Northover Projector

The Northover Projector was a 2 ½ inch smooth bore gun of a breach loading pattern. The weapon was designed to fire the self-igniting phosphorous No. 76 grenade in an anti-tank role, but could also fire the No. 36 Mills grenade (anti-personnel role) and No.68 Anti-tank rifle grenade. The Mk I was produced and issued from late 1940 onwards.

The Projector was aimed with an aperture back sight, having six holes: the ranges being 50 to 200 yards in steps of 25 yards and the bottom hole being for the smallest range. These ranges were for the No. 76 grenade – for the No. 36 and No. 68 grenade 50 yards would be added to the ranges. The weapon was most effective (for all three grenades) at 100 yards.

A simple type breach mechanism was fitted and consisted of a spring locking lever fitted on the left hand side while the breech block itself was hinged on the right side. The primer nipple was fitted in the centre of the breech block. A primer cap was placed on the nipple and a firing charge, fitted in the nipple was automatically pierced when the breach block was closed allowing the flash from the primer to ignite it. The firing hammer was automatically cocked when the breach block was open (but it could also be cocked by hand).

  Above: Northover Mk 2 - essentially the same as the Mk 1 but lighter and easier to transport.

No. 76 grenade: this consisted of a half pint bottle filled with a mixture of benzene, latex and phosphorus. The bottle was closed with an air tight metal green cap. The contents would ignite when they came into contact with air (i.e. when the glass bottle broke). When these grenades were fired from the projector, they were placed in a paper container to prevent breakages when firing. For use against Armoured Fighting Vehicles, Lorries etc.

No. 36 grenade: this was fired with a four or seven second fuse. The grenade was placed into the breech (base plug end in first) and when in far enough the safety pin removed and the grenade pushed in home. For use against troops.

Mis-fire: these were cleared by fitting a new percussion cap and re-firing the weapon. If a No.76 burst in the barrel another round was simply fired which would clear out the previous burst round.

Cleaning: Essential to clean the barrel after firing with water and a ramrod with a wad fitted. Paraffin was recommended if many rounds had been fired.

Tactical handling:  Primarily an ambush anti-tank weapon to be sited to fire enfilade on likely tank approaches. Firing the No. 68 grenade it could destroy light tanks and damage heavy ones with a direct hit on its tracks. Firing the No.76 grenade could then complete the destrction. The No.76 grenade could also be used in street fighting - fired into a house it would could set it alight. As the No.76 grenade produced a lot of smoke when ignited it could also be used to produce a smoke screen. The No.36 grenade could be fired at a range to ensure a low air burst against enemy under cover from view. Reasonably easy to transport by two men. The weapon could also be used without its mount, resting on some support, which would increase its mobility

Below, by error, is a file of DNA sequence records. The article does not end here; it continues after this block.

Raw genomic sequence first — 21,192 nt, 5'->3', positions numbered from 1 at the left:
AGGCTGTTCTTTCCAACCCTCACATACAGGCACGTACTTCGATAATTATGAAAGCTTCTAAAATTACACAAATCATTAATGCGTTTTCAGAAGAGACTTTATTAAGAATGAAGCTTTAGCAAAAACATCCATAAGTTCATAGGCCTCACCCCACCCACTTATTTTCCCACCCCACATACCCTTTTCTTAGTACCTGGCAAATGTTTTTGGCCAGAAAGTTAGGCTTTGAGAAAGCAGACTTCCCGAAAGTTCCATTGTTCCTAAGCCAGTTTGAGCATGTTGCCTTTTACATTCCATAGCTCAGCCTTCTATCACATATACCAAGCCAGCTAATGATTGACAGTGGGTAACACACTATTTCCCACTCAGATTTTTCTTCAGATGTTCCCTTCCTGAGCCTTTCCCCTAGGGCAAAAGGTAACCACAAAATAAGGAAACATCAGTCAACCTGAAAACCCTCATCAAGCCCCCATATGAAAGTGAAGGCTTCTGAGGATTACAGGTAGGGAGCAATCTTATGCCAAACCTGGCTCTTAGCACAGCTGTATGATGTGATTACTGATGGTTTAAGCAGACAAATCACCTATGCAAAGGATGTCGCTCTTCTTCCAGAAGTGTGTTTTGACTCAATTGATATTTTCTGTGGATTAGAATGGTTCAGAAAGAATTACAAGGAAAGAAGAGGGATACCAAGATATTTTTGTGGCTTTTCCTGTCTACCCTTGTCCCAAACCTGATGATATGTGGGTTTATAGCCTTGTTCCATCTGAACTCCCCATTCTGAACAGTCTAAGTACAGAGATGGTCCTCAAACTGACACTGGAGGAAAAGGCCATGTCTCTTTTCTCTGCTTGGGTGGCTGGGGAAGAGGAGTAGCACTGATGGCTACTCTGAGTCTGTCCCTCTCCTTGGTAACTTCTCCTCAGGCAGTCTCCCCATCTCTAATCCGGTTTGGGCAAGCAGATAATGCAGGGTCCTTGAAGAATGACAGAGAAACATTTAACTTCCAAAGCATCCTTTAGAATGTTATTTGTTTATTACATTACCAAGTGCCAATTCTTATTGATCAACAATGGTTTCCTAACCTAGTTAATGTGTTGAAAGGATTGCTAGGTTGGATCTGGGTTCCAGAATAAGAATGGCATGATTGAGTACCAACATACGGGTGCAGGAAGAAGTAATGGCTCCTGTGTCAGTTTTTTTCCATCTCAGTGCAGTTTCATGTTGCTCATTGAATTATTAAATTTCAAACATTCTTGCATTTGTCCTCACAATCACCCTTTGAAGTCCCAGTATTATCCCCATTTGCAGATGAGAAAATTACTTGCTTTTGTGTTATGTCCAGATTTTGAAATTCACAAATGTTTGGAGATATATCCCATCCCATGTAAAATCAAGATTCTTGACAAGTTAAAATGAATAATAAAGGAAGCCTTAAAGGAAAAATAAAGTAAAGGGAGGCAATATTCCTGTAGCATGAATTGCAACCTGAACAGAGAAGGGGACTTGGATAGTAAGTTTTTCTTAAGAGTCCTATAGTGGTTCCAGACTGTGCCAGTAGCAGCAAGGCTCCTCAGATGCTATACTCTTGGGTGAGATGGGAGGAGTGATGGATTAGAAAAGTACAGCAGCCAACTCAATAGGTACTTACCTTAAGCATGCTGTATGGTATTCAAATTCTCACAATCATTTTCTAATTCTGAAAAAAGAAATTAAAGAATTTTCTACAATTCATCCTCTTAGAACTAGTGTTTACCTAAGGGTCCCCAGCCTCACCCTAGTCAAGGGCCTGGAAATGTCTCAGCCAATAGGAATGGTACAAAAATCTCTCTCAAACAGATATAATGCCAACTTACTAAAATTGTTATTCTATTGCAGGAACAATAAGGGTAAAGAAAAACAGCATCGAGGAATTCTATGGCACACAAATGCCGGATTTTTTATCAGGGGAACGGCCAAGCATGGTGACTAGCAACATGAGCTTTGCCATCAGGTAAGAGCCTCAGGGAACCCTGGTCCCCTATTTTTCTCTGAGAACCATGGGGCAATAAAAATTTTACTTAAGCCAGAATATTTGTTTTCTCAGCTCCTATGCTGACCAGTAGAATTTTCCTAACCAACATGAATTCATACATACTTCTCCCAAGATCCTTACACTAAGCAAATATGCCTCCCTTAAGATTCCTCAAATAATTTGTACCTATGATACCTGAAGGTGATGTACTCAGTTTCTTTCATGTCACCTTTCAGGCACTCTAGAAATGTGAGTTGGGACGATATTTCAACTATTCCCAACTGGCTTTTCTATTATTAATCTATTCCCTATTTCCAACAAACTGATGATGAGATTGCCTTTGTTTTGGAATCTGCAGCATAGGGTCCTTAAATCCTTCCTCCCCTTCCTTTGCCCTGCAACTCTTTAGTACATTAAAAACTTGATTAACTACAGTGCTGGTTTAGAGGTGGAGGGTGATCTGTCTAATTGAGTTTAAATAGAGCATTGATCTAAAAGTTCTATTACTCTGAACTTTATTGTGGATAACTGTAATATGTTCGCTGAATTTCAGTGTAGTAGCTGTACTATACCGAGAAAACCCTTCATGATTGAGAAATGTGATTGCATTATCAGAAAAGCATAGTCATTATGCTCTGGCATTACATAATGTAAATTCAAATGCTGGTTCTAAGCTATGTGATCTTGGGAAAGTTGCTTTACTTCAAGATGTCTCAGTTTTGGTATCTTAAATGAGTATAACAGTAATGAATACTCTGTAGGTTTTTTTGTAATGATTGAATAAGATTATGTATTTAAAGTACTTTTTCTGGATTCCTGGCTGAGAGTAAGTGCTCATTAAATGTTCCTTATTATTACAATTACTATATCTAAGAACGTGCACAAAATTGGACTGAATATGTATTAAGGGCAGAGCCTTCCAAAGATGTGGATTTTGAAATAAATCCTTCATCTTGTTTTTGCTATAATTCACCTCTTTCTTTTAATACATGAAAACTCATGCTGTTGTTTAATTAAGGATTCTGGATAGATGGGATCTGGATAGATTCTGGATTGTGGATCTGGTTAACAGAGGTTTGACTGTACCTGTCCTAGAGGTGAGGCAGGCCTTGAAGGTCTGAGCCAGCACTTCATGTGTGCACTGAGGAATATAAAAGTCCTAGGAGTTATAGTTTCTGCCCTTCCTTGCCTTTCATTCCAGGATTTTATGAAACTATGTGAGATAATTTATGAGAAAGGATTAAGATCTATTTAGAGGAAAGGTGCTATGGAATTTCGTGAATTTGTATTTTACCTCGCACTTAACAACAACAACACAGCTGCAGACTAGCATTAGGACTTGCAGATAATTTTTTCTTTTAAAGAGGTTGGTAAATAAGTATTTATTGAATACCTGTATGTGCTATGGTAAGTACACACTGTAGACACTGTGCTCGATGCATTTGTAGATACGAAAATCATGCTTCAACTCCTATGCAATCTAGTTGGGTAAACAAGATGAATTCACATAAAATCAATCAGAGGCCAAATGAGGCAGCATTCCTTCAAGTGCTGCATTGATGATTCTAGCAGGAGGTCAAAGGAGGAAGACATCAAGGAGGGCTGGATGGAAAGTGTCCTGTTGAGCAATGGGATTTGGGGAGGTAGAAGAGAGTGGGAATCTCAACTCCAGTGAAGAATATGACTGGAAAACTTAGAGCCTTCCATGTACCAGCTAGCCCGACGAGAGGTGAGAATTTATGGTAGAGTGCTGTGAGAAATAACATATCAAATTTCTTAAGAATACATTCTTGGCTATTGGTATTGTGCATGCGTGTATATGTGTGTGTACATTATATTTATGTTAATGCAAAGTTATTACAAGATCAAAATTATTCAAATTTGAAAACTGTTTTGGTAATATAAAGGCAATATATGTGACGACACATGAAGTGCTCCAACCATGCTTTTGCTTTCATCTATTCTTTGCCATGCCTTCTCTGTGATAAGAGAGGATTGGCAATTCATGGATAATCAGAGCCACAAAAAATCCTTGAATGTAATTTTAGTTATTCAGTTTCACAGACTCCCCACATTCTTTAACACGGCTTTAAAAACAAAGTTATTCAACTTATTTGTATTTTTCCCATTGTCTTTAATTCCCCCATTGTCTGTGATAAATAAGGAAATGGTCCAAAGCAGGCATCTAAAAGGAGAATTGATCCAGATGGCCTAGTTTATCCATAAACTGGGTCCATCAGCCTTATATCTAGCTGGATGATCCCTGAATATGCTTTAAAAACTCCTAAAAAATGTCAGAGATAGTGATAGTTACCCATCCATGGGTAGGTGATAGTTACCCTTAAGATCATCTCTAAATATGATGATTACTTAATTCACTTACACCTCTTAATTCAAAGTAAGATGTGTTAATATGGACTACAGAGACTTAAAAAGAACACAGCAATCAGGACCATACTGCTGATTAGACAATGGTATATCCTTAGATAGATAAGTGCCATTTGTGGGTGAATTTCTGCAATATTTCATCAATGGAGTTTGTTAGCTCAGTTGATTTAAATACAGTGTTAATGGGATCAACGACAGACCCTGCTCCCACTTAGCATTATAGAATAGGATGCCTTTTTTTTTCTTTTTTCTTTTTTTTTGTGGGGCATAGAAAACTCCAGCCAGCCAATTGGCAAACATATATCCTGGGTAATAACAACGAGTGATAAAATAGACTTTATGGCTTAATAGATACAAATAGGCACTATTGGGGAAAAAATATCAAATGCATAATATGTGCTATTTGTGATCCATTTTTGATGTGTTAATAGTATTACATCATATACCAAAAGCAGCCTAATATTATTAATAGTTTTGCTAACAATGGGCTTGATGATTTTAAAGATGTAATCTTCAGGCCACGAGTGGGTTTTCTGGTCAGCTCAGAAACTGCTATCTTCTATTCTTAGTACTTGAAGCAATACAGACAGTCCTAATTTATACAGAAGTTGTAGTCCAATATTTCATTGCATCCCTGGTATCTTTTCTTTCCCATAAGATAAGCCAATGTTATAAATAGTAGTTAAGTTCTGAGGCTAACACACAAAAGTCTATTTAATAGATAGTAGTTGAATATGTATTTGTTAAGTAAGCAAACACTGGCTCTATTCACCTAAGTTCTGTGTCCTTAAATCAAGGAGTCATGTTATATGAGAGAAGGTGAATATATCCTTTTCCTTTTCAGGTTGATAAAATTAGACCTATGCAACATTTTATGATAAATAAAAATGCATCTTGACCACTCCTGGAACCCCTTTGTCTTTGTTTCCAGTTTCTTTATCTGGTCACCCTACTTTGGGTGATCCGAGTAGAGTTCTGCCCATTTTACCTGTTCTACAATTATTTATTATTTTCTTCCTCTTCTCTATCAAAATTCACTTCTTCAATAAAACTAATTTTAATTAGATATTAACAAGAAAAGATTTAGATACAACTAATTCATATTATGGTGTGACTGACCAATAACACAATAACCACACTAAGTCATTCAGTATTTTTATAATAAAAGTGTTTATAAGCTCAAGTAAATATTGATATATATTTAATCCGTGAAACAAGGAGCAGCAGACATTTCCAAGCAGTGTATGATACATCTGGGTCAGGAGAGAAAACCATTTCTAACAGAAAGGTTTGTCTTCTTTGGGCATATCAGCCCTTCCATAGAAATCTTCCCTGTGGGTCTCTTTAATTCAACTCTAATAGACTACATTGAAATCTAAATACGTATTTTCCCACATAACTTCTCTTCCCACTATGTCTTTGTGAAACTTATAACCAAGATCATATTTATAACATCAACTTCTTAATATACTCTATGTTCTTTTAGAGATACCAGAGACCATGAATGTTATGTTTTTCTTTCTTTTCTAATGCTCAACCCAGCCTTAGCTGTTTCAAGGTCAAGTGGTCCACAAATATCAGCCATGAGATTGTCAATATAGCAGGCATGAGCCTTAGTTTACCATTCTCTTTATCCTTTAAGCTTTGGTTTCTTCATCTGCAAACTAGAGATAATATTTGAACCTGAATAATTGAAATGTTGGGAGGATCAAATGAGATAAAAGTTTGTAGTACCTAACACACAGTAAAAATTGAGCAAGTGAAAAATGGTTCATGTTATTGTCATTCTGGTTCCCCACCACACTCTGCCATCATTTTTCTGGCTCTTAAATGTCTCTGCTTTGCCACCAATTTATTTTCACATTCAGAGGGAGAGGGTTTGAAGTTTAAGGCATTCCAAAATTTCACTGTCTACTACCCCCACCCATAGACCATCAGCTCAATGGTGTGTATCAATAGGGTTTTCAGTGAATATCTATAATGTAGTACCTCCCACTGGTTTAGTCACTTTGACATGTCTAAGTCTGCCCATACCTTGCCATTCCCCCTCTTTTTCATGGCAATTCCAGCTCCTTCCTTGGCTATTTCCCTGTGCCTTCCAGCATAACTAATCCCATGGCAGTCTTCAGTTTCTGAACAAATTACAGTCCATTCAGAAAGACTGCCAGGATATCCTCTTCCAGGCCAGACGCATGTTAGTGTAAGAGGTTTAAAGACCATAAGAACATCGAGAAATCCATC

The weapon was actually quite heavy to move and a lighter version, the Mk II, was developed although few apparently manufactured.

The Northover Projector remained a key Home Guard anti-tank weapon although it was replaced if better weapons became available (e.g. the 2 pounder anti-tank gun).

A.E Patrick (Bungay Home Guard) has some interesting observations on this weapon: “ This [i.e.Northover Projector] fired small glass bottles ….. when the glass bottle hit the target it immediately burst into flames and the contents sprayed in all directions. It was dangerous to walk near as you picked up ‘chemical’ on your boots, which, if transferred to another dry place, immediately set that alight by the friction caused by walking. On July 25th 1943 I was one of a squad of men detailed to fire the Northover. The imitation tank………was used as a target. The weather was hot and the bushes dry. Some good shooting was witnessed and the spray set fire to a clump of furze [i.e. gorse]. It did not end here. The bailiff came down and told us to stop but Lt. Minns had his orders to use a certain amount of bottles and it had to be done. Owing to the quantity of ‘chemical’ lying on the ground it was dangerous to walk in the target area for fear of spreading the fire. Unfortunately a day or two after, boys carried on their boots some ‘chemical’ which set fire to a large part of the common. As prevention the Beccles N.F.S was summoned. This adventure was the means of finishing all practice. It was possible to get ‘prematures’ with this weapon and often smoke and flames came from the gun, or else an explosion occurred a short distance from the muzzle.”

Above: left - demonstration of firing the Northover. Note the amount of smoke produced when firing, which many Home Guard Commanders feared would give away its position. Right - ammuntion box for the No. 76 grenade.

References:

Manual of Small Arms and Special Weapons, Bernards (Pulishers) Ltd, London
After Twenty-four Years – A Story of Bungay’s Home Guard, A.E Patrick, 1944 (SRO)

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